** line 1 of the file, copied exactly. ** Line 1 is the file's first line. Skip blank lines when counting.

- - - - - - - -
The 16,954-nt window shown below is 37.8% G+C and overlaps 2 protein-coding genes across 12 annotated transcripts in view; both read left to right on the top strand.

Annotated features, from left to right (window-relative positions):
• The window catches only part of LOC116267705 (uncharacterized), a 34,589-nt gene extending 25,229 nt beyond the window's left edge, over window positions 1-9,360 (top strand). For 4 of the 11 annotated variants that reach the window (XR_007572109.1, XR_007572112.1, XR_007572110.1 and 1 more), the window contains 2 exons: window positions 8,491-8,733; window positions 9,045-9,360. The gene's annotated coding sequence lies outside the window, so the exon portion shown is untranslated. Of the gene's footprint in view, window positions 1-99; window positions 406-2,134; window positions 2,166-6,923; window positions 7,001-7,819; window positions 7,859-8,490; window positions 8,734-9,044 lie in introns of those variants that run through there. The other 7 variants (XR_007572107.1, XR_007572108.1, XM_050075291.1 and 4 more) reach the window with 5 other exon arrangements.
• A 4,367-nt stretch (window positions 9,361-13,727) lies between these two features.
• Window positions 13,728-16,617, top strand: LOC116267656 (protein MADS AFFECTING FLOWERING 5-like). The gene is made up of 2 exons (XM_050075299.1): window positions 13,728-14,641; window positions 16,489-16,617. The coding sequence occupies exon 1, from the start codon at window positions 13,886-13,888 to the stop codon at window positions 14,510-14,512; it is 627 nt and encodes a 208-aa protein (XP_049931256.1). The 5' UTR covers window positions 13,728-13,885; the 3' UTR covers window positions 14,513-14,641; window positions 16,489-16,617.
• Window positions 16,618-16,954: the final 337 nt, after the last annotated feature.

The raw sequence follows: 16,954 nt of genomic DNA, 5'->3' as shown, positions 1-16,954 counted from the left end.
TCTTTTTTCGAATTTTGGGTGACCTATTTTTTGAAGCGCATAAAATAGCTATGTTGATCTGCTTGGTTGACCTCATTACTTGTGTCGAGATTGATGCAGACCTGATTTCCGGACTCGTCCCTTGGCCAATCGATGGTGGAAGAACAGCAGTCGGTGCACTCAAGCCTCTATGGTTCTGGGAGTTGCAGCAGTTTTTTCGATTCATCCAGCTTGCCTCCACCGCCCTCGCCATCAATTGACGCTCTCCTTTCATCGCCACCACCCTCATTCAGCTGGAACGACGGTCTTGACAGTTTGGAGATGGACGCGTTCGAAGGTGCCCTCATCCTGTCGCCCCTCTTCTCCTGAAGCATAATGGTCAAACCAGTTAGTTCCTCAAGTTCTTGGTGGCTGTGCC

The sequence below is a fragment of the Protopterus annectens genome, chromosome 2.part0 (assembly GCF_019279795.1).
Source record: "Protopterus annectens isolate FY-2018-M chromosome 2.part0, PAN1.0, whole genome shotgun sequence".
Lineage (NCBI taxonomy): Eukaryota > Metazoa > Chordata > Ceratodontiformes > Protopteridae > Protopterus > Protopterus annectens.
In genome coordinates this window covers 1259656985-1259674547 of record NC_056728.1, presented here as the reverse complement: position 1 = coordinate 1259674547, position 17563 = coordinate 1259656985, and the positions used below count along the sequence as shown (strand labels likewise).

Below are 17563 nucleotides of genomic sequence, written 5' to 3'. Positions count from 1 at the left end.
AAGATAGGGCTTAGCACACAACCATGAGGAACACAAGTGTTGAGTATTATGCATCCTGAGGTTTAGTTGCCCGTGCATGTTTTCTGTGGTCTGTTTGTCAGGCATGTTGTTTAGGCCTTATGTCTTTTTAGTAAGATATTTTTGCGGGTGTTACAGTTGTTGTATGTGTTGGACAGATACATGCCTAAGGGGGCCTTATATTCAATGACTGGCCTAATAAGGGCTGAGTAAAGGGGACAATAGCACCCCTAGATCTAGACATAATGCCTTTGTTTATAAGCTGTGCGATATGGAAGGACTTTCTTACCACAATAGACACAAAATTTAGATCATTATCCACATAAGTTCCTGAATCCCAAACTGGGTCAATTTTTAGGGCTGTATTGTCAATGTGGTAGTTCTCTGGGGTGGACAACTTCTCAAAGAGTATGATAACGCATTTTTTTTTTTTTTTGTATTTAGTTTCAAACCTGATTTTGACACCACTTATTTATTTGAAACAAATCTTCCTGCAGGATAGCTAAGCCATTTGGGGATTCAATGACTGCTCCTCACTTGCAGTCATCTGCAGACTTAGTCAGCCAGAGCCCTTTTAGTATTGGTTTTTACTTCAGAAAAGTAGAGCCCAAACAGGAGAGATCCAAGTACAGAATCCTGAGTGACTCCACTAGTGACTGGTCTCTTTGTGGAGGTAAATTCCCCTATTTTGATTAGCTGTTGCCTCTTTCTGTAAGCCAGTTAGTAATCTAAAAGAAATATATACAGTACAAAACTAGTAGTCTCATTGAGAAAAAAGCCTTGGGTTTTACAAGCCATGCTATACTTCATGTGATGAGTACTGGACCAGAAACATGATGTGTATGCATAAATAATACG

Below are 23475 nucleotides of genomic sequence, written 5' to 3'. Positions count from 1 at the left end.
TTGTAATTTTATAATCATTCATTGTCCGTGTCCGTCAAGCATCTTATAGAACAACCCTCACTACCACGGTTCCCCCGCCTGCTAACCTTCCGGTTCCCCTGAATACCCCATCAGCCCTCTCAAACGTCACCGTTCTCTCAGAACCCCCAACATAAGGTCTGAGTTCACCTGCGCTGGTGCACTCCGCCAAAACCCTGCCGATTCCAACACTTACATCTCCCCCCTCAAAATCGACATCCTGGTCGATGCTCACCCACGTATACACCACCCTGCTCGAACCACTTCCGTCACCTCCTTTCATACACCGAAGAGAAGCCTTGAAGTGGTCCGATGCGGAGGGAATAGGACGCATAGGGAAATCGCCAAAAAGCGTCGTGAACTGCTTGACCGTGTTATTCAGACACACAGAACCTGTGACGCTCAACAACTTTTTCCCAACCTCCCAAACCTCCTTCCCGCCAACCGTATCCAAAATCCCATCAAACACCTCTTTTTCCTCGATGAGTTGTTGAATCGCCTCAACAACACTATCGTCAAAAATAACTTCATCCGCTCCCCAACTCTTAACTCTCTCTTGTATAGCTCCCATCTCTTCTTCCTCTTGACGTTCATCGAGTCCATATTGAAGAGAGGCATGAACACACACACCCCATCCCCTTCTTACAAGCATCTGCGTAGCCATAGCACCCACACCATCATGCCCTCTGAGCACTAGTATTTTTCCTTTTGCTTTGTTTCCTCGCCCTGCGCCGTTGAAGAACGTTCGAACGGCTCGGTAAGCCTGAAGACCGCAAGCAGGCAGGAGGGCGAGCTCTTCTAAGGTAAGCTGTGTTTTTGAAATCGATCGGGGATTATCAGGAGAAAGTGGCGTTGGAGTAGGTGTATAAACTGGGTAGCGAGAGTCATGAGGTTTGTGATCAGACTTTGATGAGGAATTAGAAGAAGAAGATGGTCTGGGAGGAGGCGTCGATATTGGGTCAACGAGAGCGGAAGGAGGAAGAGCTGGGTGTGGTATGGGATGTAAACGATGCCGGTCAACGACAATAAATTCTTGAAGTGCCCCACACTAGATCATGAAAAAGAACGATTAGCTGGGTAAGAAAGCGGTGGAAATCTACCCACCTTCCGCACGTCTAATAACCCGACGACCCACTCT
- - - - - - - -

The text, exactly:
The 16,954-nt window shown below is 37.8% G+C and overlaps 2 protein-coding genes across 12 annotated transcripts in view; both read left to right on the top strand.